Ultrasound measures tiebar stretch.
According to market development manager Jorg Albrecht, the device is "far more sophisticated" than a simple thickness gauge.
Before taking any measurements, users program Boltscan by downloading a tiebar's physical-property and dimensional information from a personal computer. Boltscan then measures and saves reference length of the tiebar while it's in a slack state. Once the clamping cycle has begun, the tiebar measurement is repeated to yield a relative elongation reading. The device can also tell users if elongation falls within pre-established limits. "This is a very useful function since it allows the unit to be used as a go/no-go gauge to check tie-bar stress," says Albrecht. Relative accuracy is better than [+ or -]0.5%, he reports.
In return for a price premium over other measurement methods, users get a system that's reportedly far easier to install and to use. Aside from a hand-held computer and a short cable, Boltscan's only external component is a small magnetic transducer about the size of five stacked quarters. "As quick as a mechanic can touch the transducer to the end of the tiebar, installation is complete," says Albrecht. What's more, all calculations are performed automatically; measurements simply pop up on a digital readout.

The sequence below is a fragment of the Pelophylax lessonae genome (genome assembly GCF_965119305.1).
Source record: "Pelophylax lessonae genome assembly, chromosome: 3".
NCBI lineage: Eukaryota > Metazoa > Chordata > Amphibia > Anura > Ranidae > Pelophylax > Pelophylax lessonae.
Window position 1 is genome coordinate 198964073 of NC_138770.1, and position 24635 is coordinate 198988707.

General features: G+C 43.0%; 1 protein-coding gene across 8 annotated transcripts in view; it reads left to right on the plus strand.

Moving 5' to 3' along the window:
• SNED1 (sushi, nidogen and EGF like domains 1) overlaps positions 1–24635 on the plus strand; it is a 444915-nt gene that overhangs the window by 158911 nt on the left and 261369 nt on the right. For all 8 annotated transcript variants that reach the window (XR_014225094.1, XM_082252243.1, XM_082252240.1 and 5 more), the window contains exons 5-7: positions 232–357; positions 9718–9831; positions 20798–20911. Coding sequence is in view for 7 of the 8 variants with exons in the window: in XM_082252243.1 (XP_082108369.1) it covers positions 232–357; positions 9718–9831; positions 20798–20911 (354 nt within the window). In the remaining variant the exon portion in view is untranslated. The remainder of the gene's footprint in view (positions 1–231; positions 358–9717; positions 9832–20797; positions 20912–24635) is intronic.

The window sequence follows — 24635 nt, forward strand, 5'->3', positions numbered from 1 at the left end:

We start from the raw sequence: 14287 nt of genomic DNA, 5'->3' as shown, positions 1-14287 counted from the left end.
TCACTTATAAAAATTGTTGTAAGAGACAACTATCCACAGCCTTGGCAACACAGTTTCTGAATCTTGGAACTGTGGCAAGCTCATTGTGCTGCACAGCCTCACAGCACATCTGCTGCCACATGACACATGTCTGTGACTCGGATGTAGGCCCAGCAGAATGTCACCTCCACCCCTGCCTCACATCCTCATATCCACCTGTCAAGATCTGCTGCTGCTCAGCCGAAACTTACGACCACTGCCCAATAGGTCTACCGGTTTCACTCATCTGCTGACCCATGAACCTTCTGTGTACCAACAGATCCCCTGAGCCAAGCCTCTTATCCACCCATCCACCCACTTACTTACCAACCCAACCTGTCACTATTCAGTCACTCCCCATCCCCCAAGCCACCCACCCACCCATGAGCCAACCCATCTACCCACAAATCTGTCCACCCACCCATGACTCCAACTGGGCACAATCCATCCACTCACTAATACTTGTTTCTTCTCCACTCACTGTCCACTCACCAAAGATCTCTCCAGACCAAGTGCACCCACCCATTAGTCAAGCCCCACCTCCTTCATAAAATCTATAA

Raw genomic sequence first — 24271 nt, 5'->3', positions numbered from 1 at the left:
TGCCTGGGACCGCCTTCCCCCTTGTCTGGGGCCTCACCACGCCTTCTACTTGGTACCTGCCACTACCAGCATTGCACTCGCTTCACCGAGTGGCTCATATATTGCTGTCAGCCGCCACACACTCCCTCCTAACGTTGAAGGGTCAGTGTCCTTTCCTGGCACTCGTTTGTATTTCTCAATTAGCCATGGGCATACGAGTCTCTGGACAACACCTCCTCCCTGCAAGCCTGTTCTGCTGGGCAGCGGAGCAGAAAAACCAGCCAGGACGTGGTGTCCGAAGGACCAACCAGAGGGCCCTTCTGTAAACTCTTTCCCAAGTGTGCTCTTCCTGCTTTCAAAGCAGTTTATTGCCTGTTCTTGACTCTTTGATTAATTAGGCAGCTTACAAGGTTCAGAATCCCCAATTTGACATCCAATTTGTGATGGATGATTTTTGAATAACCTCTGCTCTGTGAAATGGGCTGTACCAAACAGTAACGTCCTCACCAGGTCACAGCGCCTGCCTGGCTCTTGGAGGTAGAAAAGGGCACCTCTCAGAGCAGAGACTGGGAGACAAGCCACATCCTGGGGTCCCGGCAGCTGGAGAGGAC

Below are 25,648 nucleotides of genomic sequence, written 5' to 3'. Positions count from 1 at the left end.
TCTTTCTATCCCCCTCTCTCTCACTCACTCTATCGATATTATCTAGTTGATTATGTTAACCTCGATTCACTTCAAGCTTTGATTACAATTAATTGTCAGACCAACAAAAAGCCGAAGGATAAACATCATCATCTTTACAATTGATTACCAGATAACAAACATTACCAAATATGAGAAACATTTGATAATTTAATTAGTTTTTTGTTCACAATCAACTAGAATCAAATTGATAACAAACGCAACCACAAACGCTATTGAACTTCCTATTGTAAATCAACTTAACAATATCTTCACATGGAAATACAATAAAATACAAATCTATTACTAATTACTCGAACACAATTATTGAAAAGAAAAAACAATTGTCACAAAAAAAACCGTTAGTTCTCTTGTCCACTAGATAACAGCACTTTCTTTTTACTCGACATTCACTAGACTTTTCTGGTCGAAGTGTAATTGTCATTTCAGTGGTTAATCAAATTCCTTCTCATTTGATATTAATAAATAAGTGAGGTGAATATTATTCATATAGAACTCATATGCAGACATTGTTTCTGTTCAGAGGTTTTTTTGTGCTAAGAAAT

The Boltscan system first saw use in the power and petrochemical industries, but Hydratight has yet to make any installations in injection molding. However, Husky Injection Molding Systems Ltd. has started to evaluate the system at its Bolton, Ont. plant. Don't be surprised if machinery OEMs and larger molders make up Boltscan's main user base. The system costs $10,500.
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|Title Annotation:||Hydratight Houston's Boltscan system|
|Date:||Feb 1, 1995|
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